We use computers for a huge range of different tasks, but just about everyone uses a word processor on a regular basis.
It might be a report, dissertation, that novel you're working on, or a business plan, but all can benefit from knowing Word's many shortcuts and tricks to getting things done quicker.
From basic keyboard shortcuts that everyone should know to more advanced features such as tracking changes when you're collaborating on a document with others, you're sure to find our selection of tips invaluable.
You might find the list includes a few that you already know, but we hope everyone finds at least one useful trick which saves them time.
DID YOU KNOW: You don't have to select or highlight a word to apply formatting to it? Simply place the cursor somewhere in the word, and hit Ctrl, B to make it bold, for example.
Here are some of the main shortcuts you'll want to use to save time:
Ctrl, Z - Undo
Ctrl, X - Cut
Ctrl, C - Copy
Ctrl, V - Paste
Ctrl, A - Select all
Ctrl, Shift, C - Format painter (copies formatting of selected text)
Ctrl, Shift, V - Format painter (pastes formatting to selection)
Ctrl, L - Align text left
Ctrl, F - Find
Ctrl, H - Find and replace
Ctrl, P - Print document
Ctrl, Shift, . - Enlarge font size for selected text
Ctrl, Shift, , - Decrease font size for selected text
Ctrl, Shift, N - Applies the Normal style to selection
Ctrl, Backspace - Delete last word
Ctrl, cursor keys - Navigate through text one word at a time
Tips and tricks to use Word faster
1. If you constantly use the mouse to click on tools in the Ribbon or in menus, learning a the keyboard shortcuts above will save time. We like F12 for Save As, and Ctrl, Y to redo the last thing you undid. Visit Microsoft's Office website for a full list.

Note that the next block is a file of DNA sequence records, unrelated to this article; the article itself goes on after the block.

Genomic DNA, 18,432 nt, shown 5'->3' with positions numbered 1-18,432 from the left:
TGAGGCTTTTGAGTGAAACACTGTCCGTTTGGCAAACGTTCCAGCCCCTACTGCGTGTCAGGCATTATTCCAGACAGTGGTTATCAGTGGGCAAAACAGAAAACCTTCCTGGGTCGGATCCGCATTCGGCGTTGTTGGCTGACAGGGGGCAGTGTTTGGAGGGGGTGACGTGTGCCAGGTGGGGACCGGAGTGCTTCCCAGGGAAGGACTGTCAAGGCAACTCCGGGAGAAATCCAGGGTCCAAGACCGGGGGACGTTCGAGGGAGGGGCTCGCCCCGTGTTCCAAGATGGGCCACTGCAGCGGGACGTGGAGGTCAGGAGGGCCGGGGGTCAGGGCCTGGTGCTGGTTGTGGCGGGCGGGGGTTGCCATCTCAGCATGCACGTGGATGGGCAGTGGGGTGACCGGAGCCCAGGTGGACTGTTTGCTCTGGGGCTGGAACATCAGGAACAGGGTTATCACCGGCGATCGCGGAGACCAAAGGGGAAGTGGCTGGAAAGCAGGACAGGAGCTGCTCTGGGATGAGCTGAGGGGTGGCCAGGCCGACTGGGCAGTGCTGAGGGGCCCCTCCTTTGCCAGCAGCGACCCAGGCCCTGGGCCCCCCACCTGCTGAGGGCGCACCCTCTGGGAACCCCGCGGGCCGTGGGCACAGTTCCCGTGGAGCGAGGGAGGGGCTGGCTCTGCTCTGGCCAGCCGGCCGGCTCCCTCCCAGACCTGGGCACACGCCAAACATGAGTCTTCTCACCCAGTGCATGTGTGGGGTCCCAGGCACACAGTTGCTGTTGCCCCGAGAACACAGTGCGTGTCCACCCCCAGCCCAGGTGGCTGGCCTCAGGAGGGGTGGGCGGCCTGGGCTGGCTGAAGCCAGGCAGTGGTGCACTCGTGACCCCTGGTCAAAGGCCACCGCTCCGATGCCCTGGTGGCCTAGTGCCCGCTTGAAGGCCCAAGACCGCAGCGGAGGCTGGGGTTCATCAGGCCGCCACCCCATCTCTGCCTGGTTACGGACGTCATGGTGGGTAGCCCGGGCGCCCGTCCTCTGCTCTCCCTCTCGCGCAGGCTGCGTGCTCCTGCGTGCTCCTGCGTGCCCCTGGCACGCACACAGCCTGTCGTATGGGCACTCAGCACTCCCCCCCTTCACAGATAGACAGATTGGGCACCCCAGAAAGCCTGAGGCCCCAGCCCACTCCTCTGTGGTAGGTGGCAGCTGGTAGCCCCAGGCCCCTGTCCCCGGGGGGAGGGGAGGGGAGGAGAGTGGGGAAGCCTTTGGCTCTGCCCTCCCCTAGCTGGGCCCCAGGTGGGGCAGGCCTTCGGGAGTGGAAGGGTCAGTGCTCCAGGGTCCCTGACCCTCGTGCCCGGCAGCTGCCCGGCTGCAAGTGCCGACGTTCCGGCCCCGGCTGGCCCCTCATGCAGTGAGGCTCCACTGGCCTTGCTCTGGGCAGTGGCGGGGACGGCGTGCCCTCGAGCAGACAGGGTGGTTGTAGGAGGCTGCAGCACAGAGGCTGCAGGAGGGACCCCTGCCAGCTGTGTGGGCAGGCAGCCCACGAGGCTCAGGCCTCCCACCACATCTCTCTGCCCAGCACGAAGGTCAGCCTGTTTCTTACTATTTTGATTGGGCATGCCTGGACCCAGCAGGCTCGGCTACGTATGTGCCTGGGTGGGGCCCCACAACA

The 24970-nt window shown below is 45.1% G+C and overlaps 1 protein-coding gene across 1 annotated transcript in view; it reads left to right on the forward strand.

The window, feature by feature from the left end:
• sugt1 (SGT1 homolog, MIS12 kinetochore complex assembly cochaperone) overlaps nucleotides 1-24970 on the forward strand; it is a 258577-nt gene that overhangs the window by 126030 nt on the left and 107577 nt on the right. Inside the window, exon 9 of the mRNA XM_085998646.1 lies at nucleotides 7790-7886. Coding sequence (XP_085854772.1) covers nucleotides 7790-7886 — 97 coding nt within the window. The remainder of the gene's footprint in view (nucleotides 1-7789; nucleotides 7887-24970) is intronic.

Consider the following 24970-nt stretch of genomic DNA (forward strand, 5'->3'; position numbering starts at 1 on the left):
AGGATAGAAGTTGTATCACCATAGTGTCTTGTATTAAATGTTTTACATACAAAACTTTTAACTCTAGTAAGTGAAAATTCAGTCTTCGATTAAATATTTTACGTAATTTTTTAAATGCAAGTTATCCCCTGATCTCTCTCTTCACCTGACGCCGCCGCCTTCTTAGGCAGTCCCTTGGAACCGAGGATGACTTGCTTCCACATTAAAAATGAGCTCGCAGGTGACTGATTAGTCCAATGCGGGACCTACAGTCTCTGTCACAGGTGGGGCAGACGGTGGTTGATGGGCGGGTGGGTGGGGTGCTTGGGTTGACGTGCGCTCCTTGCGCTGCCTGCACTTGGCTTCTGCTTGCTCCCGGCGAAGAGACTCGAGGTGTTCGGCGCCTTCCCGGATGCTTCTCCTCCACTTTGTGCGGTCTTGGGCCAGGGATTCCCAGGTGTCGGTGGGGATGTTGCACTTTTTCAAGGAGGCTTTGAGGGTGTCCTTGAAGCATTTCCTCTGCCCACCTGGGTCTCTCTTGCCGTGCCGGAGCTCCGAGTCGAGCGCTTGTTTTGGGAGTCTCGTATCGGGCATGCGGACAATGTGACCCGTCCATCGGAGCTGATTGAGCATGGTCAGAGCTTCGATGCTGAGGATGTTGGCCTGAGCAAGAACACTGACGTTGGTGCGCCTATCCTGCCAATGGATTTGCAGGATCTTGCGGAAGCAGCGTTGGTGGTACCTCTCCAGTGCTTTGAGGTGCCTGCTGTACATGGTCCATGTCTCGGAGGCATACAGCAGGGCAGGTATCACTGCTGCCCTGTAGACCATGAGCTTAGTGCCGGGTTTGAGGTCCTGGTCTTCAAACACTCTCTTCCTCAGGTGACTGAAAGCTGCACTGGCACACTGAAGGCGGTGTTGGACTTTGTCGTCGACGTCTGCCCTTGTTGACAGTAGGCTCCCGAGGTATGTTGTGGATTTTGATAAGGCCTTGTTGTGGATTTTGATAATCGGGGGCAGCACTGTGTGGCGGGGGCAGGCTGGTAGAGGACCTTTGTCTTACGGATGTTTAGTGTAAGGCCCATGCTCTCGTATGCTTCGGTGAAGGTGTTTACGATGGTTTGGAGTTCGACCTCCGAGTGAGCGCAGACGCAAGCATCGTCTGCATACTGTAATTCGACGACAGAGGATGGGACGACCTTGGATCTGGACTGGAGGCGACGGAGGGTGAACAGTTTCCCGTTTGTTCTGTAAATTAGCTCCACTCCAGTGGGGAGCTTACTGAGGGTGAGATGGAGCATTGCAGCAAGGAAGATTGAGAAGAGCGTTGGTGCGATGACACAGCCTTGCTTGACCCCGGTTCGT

2. Master F4. F4 is a really useful Keyboard shortcut. It repeats the last command you issued. So if you’ve just deleted a line, move to a new point in a document and use F4 to delete that line. If you’ve just chosen a font style, select a new area and use F4 to apply it there too.
3. Make templates. If you write a lot of letters, create a template letterhead for yourself. If you write a lot to the same person, create a template letterhead for letters to them. Templates save you retyping lots of text time after time after time. Make a templates folder to store them if you like.
4. Use and customise AutoCorrect. Word automatically corrects words you mistype. You can add to Word's auto correct list. Go to the File menu then Options, Proofing and AutoCorrect Options. Use the Replace Text as you Type box to set up personalised auto corrections.
5. Use the thesaurus. If your writing needs a pick-me-up then try the thesaurus built into Word for some ideas. Highlight your word or phrase, then right click, choose Synonyms then Thesaurus. If you like a word, click it to insert into text.
6. Use track changes. If you are working with others on a document, keep an eye on their modifications with track changes. Under the Review menu choose Track Changes. You can also use the Review ribbon to add comments to documents.
7. Customise the ribbon. If the Ribbon is confusing customise it to be more helpful. Choose File, Options, Customise Ribbon. This can get quite complex but careful work can reap rewards. You can also customise the quick access toolbar at the very top left of the Word window.
8. Speedy editing. If you need to find something in a document click Home, Editing, Find (or Ctrl-F). Now type your search term and click to jump to its locations for editing. Use Replace (Ctrl-H) to change all instances of a word or phrase to something else.
9. Change margins. If you need to fit text onto a single sheet and it just won’t work, change the margin sizes. Click Page Layout then Margins and either try the preset narrow margins or define a custom size.